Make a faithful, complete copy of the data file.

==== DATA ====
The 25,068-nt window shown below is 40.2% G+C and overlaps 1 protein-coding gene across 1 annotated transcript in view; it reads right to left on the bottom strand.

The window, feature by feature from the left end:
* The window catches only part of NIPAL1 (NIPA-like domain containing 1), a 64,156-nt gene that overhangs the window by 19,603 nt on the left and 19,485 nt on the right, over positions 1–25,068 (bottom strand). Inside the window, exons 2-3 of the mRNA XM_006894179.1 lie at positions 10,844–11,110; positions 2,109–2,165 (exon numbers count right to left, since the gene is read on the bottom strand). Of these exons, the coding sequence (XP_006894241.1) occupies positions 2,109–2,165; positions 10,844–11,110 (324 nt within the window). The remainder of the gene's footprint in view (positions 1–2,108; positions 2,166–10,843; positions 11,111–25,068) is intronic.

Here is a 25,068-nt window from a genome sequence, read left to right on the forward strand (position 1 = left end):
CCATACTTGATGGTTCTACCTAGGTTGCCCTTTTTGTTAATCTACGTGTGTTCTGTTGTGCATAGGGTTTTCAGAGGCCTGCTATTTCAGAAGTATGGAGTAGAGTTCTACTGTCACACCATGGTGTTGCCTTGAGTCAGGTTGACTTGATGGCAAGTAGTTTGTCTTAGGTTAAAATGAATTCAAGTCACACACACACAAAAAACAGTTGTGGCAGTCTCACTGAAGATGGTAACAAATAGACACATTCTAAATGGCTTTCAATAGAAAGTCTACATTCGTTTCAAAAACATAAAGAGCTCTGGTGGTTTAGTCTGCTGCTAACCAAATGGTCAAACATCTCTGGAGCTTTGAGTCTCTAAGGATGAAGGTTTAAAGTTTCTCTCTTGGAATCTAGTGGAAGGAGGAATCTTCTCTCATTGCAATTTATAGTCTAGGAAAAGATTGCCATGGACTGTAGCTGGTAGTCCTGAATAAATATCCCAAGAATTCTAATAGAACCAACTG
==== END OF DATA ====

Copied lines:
The 25,068-nt window shown below is 40.2% G+C and overlaps 1 protein-coding gene across 1 annotated transcript in view; it reads right to left on the bottom strand.

The window, feature by feature from the left end:
* The window catches only part of NIPAL1 (NIPA-like domain containing 1), a 64,156-nt gene that overhangs the window by 19,603 nt on the left and 19,485 nt on the right, over positions 1–25,068 (bottom strand). Inside the window, exons 2-3 of the mRNA XM_006894179.1 lie at positions 10,844–11,110; positions 2,109–2,165 (exon numbers count right to left, since the gene is read on the bottom strand). Of these exons, the coding sequence (XP_006894241.1) occupies positions 2,109–2,165; positions 10,844–11,110 (324 nt within the window). The remainder of the gene's footprint in view (positions 1–2,108; positions 2,166–10,843; positions 11,111–25,068) is intronic.

Here is a 25,068-nt window from a genome sequence, read left to right on the forward strand (position 1 = left end):
CCATACTTGATGGTTCTACCTAGGTTGCCCTTTTTGTTAATCTACGTGTGTTCTGTTGTGCATAGGGTTTTCAGAGGCCTGCTATTTCAGAAGTATGGAGTAGAGTTCTACTGTCACACCATGGTGTTGCCTTGAGTCAGGTTGACTTGATGGCAAGTAGTTTGTCTTAGGTTAAAATGAATTCAAGTCACACACACACAAAAAACAGTTGTGGCAGTCTCACTGAAGATGGTAACAAATAGACACATTCTAAATGGCTTTCAATAGAAAGTCTACATTCGTTTCAAAAACATAAAGAGCTCTGGTGGTTTAGTCTGCTGCTAACCAAATGGTCAAACATCTCTGGAGCTTTGAGTCTCTAAGGATGAAGGTTTAAAGTTTCTCTCTTGGAATCTAGTGGAAGGAGGAATCTTCTCTCATTGCAATTTATAGTCTAGGAAAAGATTGCCATGGACTGTAGCTGGTAGTCCTGAATAAATATCCCAAGAATTCTAATAGAACCAACTG